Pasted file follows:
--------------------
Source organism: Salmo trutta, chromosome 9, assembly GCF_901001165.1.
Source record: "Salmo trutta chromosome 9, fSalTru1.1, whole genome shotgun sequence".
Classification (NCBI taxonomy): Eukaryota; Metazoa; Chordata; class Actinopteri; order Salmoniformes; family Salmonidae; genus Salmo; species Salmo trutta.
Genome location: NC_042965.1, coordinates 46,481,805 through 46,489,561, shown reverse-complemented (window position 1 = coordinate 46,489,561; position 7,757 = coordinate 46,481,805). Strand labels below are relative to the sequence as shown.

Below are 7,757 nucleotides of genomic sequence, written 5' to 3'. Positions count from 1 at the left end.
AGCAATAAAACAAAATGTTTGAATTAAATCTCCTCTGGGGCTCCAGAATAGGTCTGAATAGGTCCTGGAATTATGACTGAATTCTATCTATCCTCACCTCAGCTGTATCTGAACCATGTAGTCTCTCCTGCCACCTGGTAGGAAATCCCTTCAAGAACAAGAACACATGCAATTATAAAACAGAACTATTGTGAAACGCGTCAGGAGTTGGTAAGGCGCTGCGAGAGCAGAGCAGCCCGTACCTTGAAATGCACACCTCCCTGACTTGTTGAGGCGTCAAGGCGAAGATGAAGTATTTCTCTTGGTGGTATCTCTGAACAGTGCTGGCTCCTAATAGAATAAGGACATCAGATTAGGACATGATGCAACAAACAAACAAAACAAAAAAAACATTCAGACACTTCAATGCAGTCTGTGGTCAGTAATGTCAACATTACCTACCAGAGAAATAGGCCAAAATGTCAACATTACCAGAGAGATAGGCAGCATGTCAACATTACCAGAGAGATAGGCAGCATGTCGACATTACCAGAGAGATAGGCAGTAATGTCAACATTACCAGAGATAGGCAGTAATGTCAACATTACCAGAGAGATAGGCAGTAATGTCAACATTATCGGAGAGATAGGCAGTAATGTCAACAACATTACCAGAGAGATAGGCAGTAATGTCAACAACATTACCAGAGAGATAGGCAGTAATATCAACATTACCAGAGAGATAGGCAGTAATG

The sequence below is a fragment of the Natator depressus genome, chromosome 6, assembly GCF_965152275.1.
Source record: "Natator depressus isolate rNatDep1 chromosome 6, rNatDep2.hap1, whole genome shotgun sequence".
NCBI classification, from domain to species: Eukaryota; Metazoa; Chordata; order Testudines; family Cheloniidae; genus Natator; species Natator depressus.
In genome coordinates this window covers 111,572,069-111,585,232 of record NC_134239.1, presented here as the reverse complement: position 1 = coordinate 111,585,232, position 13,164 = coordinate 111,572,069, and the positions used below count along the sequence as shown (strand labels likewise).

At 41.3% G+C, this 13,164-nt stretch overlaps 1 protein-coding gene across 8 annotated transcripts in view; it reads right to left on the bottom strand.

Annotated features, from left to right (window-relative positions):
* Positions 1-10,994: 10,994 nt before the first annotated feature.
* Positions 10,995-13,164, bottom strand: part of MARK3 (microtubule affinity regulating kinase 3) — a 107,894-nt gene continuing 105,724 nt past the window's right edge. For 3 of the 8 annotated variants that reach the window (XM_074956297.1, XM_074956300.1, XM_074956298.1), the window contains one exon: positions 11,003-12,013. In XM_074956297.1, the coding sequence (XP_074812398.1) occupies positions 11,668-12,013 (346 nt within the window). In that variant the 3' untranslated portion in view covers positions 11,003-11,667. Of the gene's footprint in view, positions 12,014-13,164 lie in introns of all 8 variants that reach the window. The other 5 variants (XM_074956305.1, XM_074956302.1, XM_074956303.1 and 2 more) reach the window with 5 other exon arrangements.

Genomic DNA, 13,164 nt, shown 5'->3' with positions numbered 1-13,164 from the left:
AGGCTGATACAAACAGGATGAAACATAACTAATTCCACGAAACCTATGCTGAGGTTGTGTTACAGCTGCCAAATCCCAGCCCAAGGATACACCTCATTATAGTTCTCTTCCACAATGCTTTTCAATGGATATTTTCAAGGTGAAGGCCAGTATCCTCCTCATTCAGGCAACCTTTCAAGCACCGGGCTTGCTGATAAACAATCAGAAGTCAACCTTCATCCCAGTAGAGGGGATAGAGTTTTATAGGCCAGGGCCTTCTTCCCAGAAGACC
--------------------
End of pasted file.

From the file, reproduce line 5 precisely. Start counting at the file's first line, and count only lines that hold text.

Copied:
Below are 7,757 nucleotides of genomic sequence, written 5' to 3'. Positions count from 1 at the left end.